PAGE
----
https://www.ncbi.nlm.nih.gov/pubmed/27980591

Study 2:
A randomized, placebo-controlled study evaluated the effects of red grape juice, standardized to resveratrol and quercetin content on markers of oxidative stress, inflammation and lipid profiles. This study was carried out in both healthy participants and hemodialysis patients. Results showed that consumption of the juice increased the antioxidant capacity of the plasma in both healthy and hemodialysis participants, while causing a significant decrease in LDL cholesterol and LDL oxidation, suggesting an improvement in lipoprotein profile and cardiovascular disease biomarkers.
https://academic.oup.com/ajcn/article/84/1/252/4632976

Study 3:
A randomized, double-blind, placebo-controlled study evaluated the effects of resveratrol in patients with type II diabetes (T2DM). in this study, participants received 800 mg of resveratrol or placebo for 8 weeks and monitored for oxidative stress responses, as well as metabolic and anthropometric parameters. Along with an increase in antioxidant capacity of the plasma of participants on resveratrol, this group also showed a significant reduction in weight, BMI and blood pressure levels, compared to the placebo group.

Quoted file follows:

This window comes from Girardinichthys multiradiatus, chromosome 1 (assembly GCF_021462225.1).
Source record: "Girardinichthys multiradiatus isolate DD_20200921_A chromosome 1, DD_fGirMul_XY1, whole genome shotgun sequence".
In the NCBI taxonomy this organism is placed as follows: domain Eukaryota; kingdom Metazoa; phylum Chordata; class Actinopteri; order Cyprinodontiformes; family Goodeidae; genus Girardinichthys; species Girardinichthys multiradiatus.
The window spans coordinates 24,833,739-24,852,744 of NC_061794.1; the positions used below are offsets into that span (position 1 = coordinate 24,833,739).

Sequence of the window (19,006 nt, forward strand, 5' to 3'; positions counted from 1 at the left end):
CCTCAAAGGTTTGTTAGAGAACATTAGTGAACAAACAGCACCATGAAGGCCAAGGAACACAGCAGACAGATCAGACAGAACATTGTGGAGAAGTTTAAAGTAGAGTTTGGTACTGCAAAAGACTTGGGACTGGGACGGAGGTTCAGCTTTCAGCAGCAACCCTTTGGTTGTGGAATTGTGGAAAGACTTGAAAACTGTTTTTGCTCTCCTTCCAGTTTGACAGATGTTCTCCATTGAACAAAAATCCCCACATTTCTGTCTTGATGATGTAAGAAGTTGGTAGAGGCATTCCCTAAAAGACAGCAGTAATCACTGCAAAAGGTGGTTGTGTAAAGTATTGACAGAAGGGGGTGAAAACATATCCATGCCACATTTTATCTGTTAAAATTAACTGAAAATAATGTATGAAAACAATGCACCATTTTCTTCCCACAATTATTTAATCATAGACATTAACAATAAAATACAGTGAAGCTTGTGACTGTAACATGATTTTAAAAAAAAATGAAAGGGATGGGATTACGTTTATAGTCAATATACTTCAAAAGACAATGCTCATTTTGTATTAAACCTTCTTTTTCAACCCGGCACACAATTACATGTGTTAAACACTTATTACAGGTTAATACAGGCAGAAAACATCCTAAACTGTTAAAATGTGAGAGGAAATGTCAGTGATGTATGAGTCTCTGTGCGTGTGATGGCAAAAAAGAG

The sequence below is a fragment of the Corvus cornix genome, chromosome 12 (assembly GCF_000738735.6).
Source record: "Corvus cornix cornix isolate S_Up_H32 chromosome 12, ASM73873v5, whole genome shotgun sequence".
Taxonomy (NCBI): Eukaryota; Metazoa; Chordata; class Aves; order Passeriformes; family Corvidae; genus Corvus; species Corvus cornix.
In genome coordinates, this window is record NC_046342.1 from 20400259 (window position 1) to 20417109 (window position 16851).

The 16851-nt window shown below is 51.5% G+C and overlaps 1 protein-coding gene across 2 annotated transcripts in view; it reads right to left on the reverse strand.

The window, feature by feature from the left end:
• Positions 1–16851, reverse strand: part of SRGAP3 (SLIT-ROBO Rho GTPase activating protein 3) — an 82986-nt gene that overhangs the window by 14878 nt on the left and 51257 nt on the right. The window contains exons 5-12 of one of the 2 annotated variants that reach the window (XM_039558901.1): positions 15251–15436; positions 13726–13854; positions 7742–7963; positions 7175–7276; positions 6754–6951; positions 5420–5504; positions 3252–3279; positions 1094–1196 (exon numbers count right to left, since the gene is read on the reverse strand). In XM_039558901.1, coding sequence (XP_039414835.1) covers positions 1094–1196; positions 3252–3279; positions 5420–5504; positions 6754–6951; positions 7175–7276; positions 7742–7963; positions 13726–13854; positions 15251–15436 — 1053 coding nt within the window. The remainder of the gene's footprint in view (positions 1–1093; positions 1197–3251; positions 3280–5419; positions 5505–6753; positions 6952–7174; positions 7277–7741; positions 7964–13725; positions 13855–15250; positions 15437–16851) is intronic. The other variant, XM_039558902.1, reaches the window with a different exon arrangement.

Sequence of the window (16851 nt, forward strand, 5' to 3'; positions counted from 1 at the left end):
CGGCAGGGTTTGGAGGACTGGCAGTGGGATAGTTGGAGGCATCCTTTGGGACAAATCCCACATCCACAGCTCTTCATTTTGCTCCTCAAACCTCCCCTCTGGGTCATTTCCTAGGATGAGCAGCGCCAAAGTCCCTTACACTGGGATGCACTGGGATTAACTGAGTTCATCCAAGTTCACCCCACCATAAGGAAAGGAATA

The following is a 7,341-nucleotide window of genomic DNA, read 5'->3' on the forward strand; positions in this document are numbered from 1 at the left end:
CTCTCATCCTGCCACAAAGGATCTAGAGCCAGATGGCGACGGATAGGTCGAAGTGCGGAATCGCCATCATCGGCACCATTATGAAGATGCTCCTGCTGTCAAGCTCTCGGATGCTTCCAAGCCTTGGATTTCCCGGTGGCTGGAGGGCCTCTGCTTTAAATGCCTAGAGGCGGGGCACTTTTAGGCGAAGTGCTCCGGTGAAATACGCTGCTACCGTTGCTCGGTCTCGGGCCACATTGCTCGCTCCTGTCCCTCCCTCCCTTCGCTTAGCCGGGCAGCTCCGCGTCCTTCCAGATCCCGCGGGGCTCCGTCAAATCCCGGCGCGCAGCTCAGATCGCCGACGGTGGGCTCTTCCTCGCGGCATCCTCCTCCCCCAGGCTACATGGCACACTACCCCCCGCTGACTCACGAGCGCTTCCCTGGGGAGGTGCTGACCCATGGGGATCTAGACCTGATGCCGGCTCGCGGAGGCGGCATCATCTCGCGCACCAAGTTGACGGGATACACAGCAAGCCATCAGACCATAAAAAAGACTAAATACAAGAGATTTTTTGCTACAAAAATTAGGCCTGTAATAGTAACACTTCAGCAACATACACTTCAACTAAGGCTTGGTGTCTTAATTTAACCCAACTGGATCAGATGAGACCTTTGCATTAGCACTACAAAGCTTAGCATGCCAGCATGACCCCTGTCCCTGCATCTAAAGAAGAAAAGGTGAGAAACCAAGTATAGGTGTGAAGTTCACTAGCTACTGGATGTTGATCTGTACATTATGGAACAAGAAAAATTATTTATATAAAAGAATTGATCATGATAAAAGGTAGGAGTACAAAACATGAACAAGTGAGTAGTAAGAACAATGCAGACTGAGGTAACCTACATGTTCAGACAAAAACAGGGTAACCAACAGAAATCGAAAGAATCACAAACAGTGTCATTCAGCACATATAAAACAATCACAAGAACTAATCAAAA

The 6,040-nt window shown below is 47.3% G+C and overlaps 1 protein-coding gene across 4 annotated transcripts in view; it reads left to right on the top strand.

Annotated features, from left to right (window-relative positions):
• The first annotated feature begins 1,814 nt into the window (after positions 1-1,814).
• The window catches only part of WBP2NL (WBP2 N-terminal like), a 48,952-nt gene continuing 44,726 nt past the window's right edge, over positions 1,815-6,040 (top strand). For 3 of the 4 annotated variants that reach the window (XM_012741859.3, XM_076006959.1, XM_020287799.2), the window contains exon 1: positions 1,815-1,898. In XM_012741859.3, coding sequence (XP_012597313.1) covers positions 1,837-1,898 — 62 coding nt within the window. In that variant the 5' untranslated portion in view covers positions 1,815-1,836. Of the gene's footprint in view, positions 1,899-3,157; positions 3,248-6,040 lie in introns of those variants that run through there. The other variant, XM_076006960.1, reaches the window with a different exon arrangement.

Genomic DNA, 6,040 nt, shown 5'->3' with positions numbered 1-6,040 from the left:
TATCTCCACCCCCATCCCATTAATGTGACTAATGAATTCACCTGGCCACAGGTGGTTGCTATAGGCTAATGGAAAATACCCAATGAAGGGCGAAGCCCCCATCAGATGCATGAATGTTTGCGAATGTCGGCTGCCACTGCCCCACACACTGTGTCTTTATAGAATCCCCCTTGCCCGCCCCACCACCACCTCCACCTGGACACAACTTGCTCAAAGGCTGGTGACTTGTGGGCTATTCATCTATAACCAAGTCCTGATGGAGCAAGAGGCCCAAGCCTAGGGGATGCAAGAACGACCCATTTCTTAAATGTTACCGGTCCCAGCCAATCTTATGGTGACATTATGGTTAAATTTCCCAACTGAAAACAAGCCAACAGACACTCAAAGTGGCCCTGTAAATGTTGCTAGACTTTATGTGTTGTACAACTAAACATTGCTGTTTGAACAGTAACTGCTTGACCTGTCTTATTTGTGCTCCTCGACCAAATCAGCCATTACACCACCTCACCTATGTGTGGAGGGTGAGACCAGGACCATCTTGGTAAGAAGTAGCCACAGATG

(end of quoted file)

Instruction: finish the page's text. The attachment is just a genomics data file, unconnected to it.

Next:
https://www.ncbi.nlm.nih.gov/pubmed/29357033

Study 4:
A randomized, cross-over, double-blind, placebo-controlled clinical study evaluated the benefits of trans-resveratrol in hypertensive patients, with endothelial dysfunction. Patients were given a single dose of 300 mg resveratrol or placebo, allowed a one week washout period, before cross over to the alternate group. Participants blood pressure measurements (aortic systolic blood pressure) and flow-mediated dilation (FMD) were measured in each participant before and 90 minutes after resveratrol administration. The results show an increase in FMD in the female participants, but not the male participants. Additionally, it was observed that patients with higher levels of LDL cholesterol had a better FMD response to resveratrol administration, compared to those with lower levels, although no significant differences in blood pressure measurements were observed between the groups. It should be noted that this study evaluated a single dose of resveratrol in the participants and as such, the lack of significant differences in blood pressure measurements between the groups is not surprising.
https://www.ncbi.nlm.nih.gov/pubmed/29431520

Study 5: